By all accounts, the journey to adapt Philip Roth’s 1997 novel American Pastoral to the big screen has been a long and arduous one. With development starting way back in 2003, the rights for the film had been switched from studio to studio without ever really getting off the ground, that is, until Paramount Pictures picked it up in 2012. Ewan McGregor was one of the first stars cast in the film, and he furthered his involvement with almost no time to go until filming when he stepped in to make his directorial debut after Phillip Noyce parted ways with the project. After a 13 year wait, would American Pastoral live up to the reputation of the Pulitzer Prize winning novel?
The film tells the story of a man named Seymour ‘Swede’ Levov (McGregor), a high school sports star, seemingly with the world at his feet, whose adult and family life begins to fall apart when his teenage daughter Merry (Dakota Fanning) becomes politically radicalised in the backdrop of the 1970s America and commits an act of domestic terrorism (don’t worry, that’s not a spoiler, it was even included in the trailer). Along with the motivation of things like the Vietnam War and ongoing civil rights injustices, Merry’s troubles can also be perceived as stemming from the pressure to live up to the perfection that her father, a successful business man and mother, a former beauty queen (played by Jennifer Connelly), project to the outside world. Suffering with a stutter from an early age, the audience sees her grow from a happy child into what we think is a surly teen, but very quickly we learn to understand that this is something much, much more. Though the narrative plays out in fairly standard, family melodrama type way, the film always feels like it is reaching for something that it is not quite able to attain. The themes within Roth’s original novel are so dense, so varied and so challenging that, frankly, the adaptation simply doesn’t have enough time to develop them beyond anything other than surface level.
The film moves at a brisk pace, going from one important family life moment to the next, without ever really allowing time for the implications of each scene to breath and settle with the audience. The dramatic magnitude of Merry’s actions, along with the effect of separate significant subplots involving both Seymour and his wife Dawn, are evident to see, but for one reason or another, the emotion of the events never quite hits home in the intended way. With only single scenes to portray things like mental breakdowns, marriages falling apart, fateful changes in mind set and emotion filled reunions, one cannot escape from the feeling that whilst Roth had pages and pages to develop characters and form attachments for the reader, Ewan McGregor in his directorial debut struggled with trying to fit in and authentically sew all of the important and intricate details together, sometimes even resorting to tired techniques like fade to black to swiftly move from one set piece to another. Though the story has the all of the makings of a gripping and memorable motion picture, there is just something about the failure to get beyond the surface level of the drama that leaves American Pastoral feeling a little too hollow.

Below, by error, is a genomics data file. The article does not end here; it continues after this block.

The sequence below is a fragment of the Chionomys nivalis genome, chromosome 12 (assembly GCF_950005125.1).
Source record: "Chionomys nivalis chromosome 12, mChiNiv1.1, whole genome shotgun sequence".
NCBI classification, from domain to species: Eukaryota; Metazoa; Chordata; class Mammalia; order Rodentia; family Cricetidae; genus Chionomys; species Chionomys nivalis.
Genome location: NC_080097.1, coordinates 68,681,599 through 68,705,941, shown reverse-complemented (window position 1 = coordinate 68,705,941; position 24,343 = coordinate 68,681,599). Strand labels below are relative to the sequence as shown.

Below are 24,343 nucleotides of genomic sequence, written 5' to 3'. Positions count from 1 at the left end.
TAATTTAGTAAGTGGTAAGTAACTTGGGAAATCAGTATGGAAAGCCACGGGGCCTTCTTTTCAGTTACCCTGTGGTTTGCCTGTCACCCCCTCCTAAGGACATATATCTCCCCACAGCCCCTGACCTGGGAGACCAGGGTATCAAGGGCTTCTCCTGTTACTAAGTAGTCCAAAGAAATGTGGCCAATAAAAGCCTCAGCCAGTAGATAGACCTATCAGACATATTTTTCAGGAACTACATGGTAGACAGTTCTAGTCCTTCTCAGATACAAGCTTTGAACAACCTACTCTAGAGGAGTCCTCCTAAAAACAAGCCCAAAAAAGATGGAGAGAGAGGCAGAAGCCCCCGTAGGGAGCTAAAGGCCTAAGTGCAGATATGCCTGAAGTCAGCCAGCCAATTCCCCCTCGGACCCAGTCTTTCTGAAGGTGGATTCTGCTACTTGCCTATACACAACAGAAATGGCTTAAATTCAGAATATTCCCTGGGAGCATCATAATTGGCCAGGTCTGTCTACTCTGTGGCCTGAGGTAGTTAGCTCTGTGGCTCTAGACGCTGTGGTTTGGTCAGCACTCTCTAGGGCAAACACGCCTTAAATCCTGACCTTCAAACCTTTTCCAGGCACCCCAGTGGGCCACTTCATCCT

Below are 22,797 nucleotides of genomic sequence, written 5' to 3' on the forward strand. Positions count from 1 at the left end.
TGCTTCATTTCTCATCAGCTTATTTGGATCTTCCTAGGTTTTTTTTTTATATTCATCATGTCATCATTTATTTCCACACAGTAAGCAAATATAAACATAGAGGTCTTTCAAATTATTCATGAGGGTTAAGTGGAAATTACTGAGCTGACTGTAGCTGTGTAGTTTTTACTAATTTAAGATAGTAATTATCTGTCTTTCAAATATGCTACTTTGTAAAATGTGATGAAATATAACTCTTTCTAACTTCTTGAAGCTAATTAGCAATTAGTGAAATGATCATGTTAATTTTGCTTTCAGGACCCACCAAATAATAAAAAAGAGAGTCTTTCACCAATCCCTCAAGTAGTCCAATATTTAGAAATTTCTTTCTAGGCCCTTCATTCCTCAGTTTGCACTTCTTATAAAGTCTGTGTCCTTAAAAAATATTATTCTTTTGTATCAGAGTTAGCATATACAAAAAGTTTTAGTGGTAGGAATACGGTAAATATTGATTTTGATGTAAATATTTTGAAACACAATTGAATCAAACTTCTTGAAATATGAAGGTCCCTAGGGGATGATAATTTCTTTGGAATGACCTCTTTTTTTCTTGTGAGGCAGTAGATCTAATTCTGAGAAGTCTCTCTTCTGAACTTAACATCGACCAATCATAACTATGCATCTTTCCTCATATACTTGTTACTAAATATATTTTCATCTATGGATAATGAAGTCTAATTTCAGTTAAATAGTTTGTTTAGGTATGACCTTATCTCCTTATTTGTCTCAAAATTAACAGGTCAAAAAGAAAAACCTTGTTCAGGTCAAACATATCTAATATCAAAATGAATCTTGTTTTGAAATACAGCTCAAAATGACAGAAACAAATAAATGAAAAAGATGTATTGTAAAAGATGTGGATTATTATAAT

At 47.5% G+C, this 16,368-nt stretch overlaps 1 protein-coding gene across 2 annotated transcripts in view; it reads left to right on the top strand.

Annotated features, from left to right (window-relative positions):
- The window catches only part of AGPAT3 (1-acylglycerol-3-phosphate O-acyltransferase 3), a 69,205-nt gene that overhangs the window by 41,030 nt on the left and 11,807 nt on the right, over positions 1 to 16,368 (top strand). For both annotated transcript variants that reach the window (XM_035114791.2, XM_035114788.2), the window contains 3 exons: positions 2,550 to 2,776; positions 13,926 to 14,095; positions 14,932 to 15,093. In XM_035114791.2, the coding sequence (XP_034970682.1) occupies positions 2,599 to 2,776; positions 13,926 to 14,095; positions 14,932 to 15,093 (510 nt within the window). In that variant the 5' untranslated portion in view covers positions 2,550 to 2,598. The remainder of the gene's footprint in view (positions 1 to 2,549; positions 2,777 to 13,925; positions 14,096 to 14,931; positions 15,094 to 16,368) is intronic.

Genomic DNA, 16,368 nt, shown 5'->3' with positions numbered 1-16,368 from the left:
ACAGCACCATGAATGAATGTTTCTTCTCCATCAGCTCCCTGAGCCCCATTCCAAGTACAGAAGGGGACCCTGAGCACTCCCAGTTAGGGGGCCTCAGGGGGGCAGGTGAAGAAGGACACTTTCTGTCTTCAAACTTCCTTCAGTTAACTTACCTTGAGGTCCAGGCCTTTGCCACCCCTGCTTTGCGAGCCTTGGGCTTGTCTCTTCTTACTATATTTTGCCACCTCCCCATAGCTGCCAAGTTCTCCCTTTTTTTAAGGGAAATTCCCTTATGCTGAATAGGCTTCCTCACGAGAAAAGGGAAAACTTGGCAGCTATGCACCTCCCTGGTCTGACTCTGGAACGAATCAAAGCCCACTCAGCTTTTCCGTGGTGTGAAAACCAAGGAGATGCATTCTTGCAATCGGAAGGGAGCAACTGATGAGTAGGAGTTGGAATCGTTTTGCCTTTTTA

Though I wasn’t overly impressed by his fledgling directorial skills, Ewan McGregor does a solid job of portraying ‘Swede’ Levov, a man who clearly was once someone to be idolised but now finds himself in circumstances he never once imagined. Though his performance never crosses over in to the ‘great’ category, it never falls below ‘good’, and of course, McGregor has that undeniable touch of star quality in his on screen presence that never hurts his cause. As Merry, 22 year old Dakota Fanning shows us that she can still play a 16 year old along with the best of them, and though interestingly her character is more talked about than shown, the scenes that she does share with McGregor are some of the most striking and most memorable in the entire picture. I fear that Fanning wasn’t able to play the character with quite as much depth as the novel depicts, but again, she sits very much in the comfortable ‘good’ range throughout. Jennifer Connelly as Dawn Levov, however, has the least screen time of the three family members but succeeds in giving what I would regard as the best and most powerful performance. She plays the role as very much an outsider from the offset, a Catholic girl fighting to become part of a Jewish family, a desperate mother fighting to stop the tide of anger her teen daughter throws at her and then, most poignantly, a woman entering the twilight of middle age who unlike her husband is trying to forget and move on from her past. Perhaps Connelly’s efforts will be forgotten as a result of the film’s widespread unfavourable press, but I would be remiss not to single her out for what I believe to be one of the most solid supporting performances this year.
Overall, American Pastoral is a film that promises a lot with it’s interesting premise, but sadly delivers nothing more than a surface level representation of a much richer, more engaging original novel. The themes of the picture scream for depth and character development that the filmmakers never provide, and you are left with the weird sensation of having watched something that should have been profoundly moving, but in fact has left you disappointingly unstirred.